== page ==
Award for pioneering research on the role of human-animal interactions in welfare

Professor Paul Hemsworth has been announced as the 2019 winner of the Universities Federation for Animal Welfare Medal for Outstanding Contributions to Animal Welfare Science.

The Universities Federation for Animal Welfare (UFAW) is an independent scientific and educational animal welfare charity. It works to improve animal welfare and knowledge and understanding of animals’ needs through grants, awards, advice, reports and its journal Animal Welfare.

For almost four decades Professor Hemsworth has pioneered and led internationally acclaimed research on the role of human-animal interactions on the welfare and productivity of farm livestock.

He was named a Member of the Order of Australia (AM) in the Queen’s Birthday Honours List in June 2019 for significant service to agricultural science, and to animal welfare.

Professor Paul Hemsworth with Dr Robert Hubrecht
Professor Paul Hemsworth with Dr Robert Hubrecht, Chief Executive and Scientific Director Universities Federation for Animal Welfare and the Humane Slaughter Association.

Professor Hemsworth’s research, at over 500 publications and 200 peer-reviewed papers, has shown how human characteristics, such as attitudes and behaviour towards farm animals, affect their fear and acute and chronic stress responses – seriously limiting both farm animal welfare and productivity.

By understanding the influence of human attitudes and behaviour on animal fear, stress, productivity and welfare, this research underpinned the development and application of purpose-designed training programs in the dairy, pig and poultry industries.

These programs successfully modified key human characteristics and resulted in improvements in farm animal welfare and productivity.

His research program was multi-faceted, evolving from studies in laboratories and farms, then extended to psychological investigation of both the impact of stockperson attitudes on farm livestock and motivational modification of stockpersons – resulting in welfare and productivity improvement.

Most recently he has extended his work to human-animal interactions in zoos and domestic settings.

In 1997, Professor Hemsworth jointly established the Animal Welfare Science Centre with the University of Melbourne, Monash University and the Department of Natural Resources and Environment (Victoria).

As Director, a post he held until 2017, he led it to become the pre-eminent such Centre in Australia and for it to deservedly enjoy a reputation internationally as an innovative major contributor to animal welfare science developments involving the key disciplines of animal behaviour, psychology, stress physiology and veterinary medicine.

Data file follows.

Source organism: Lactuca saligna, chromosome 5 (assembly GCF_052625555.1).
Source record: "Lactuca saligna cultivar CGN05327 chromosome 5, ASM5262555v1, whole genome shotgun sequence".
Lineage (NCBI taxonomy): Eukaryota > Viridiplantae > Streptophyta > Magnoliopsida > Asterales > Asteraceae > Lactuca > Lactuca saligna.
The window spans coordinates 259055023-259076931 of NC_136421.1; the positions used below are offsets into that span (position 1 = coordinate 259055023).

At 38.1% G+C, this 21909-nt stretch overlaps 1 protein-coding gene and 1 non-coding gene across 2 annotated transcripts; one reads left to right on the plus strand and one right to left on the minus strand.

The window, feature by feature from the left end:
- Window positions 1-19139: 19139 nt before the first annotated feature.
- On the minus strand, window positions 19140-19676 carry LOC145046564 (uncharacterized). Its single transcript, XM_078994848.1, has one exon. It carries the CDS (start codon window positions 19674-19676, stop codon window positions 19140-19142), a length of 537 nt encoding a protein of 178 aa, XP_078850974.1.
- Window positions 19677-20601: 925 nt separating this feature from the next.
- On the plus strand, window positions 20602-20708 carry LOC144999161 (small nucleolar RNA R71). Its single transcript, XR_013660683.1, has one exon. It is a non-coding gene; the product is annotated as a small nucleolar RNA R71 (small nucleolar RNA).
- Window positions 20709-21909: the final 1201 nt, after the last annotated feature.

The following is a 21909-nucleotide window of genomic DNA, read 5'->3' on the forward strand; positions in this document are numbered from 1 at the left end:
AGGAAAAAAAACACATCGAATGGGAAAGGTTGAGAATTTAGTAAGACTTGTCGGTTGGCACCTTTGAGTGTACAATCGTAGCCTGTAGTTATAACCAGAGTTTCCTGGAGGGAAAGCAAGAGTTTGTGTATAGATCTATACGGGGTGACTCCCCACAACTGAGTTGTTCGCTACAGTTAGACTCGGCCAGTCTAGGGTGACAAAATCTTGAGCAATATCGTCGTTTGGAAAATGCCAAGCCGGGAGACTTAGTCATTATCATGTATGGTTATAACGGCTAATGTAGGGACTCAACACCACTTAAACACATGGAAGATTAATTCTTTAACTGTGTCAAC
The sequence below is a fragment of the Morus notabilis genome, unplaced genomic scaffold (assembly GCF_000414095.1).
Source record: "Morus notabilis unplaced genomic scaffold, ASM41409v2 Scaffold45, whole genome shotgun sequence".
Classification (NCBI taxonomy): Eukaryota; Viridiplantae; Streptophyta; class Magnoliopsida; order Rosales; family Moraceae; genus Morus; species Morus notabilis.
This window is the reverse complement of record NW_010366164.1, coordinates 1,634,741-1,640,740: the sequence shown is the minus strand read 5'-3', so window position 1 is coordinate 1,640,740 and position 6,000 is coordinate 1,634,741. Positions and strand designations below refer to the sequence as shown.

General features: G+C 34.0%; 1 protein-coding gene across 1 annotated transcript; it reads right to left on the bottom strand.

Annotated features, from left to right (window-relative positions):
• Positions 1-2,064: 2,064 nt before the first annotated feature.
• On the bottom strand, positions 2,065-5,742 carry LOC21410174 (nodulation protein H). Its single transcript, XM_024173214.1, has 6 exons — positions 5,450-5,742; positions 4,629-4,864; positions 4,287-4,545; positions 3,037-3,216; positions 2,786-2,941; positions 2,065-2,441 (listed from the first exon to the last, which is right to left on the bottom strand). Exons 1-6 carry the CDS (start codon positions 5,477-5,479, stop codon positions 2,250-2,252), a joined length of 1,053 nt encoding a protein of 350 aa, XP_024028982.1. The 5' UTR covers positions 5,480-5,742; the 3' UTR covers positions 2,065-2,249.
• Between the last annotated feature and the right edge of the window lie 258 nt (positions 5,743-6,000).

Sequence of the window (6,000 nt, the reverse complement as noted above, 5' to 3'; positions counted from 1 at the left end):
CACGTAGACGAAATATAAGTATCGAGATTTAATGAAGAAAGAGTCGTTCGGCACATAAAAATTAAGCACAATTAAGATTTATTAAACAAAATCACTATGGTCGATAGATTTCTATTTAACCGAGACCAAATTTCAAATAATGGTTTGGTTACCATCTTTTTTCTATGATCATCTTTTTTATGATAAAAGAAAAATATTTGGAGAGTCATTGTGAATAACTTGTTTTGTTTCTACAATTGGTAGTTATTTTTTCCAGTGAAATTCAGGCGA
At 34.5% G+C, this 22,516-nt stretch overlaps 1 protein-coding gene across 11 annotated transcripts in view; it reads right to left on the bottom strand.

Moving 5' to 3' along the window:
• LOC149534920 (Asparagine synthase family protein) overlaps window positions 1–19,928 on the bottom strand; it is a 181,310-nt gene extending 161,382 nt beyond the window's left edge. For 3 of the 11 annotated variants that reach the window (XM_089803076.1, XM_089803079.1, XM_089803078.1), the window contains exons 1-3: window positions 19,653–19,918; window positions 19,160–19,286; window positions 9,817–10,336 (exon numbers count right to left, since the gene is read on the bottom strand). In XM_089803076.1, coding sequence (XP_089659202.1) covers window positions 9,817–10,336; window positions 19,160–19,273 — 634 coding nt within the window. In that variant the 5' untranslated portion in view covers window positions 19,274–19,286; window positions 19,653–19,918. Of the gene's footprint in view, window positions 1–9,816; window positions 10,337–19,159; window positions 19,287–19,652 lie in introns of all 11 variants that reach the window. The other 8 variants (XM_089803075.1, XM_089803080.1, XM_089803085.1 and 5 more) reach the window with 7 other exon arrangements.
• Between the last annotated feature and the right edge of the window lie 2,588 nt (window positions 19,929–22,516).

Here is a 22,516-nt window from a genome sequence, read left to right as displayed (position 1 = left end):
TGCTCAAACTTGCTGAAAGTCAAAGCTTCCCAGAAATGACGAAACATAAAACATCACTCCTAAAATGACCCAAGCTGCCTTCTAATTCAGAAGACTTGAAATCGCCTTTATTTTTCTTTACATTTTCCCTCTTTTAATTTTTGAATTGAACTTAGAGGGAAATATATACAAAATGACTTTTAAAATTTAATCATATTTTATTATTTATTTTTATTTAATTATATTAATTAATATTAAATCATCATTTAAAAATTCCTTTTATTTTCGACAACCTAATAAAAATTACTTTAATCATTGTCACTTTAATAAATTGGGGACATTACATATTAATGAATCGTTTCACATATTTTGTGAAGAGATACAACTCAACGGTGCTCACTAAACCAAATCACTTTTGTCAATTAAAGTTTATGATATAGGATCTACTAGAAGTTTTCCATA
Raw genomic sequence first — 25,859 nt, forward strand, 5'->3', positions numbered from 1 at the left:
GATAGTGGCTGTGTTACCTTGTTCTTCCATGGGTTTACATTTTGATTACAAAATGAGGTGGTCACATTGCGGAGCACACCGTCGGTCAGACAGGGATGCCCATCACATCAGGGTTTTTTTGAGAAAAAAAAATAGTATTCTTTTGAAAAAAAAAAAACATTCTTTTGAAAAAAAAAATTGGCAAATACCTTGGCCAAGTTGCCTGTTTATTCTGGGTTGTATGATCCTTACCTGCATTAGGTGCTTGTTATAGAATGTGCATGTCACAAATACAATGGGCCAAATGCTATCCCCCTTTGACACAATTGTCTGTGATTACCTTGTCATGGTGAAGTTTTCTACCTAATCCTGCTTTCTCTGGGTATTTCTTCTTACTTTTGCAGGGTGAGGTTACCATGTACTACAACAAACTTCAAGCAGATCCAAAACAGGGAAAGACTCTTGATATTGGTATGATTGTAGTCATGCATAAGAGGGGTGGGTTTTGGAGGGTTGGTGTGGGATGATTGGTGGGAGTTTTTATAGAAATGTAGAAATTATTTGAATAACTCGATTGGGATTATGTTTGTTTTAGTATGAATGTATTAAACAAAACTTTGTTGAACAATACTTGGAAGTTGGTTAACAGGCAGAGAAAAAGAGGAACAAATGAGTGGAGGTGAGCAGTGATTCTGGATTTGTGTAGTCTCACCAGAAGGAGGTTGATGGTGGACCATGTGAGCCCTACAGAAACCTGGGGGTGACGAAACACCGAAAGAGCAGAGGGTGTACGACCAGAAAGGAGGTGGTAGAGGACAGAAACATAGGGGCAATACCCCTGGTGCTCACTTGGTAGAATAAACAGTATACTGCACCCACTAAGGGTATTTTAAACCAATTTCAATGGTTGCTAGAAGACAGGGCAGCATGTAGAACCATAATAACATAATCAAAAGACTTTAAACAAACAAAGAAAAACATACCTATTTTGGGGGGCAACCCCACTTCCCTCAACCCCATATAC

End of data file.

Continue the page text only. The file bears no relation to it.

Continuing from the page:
The Centre's influence on animal welfare thinking under Professor Hemsworth’s leadership and active involvement in supervision has been widely spread by its 45 postgraduate students who successfully completed PhD, Masters and Honours degrees.

“Paul has led the country’s most productive research group, has trained many of its younger animal welfare scientists and plays a leading role in the practical development of animal welfare standards and practices in Australia and elsewhere,” Professor David Fraser, who was one of Professor Hemsworth’s nominees, said.

“He is undoubtedly the country’s leading exponent of science-based approaches to animal welfare and the field worldwide has benefitted greatly from his leadership in the area of human-animal interaction as a key determinant of animal welfare.”

Fellow nominee Professor Peter Sand√łe of the University of Copenhagen said Professor Hemsworth’s “seminal and highly original” contributions to the science of animal-human interactions had earned him the award.

“Paul and his team have not only studied the role of the stockperson for farm animal welfare but also developed ways to implement their findings through training programs for stockpeople,” he said.

UFAW said Professor Hemsworth has also put a warm human face on the field of animal welfare science throughout his career, welcoming scientists to his group and supporting his colleagues and ensuring that they received full credit for their contributions to their joint projects.

“Professor Hemsworth has led the field in the area of human-animal interaction research, with outstanding results that have benefitted farm animals worldwide and laid foundations for the next generation of animal welfare scientists to continue,” UFAW Chief Executive Dr Robert Hubrecht, who presented the award, said.

“His exceptional body of work over 40 years has been truly outstanding.”

The commemorative medal and award was presented to Professor Hemsworth at UFAW’s 2019 International Symposium in Bruges, Belgium on the Thursday 4 July.

The UFAW Medal recognises exceptional achievements of individual scientists who have made fundamental contributions to the advancement of animal welfare over a number of years. The award is open to individuals, anywhere in the world, whose research, teaching, service and advocacy has significantly benefited the welfare of animals.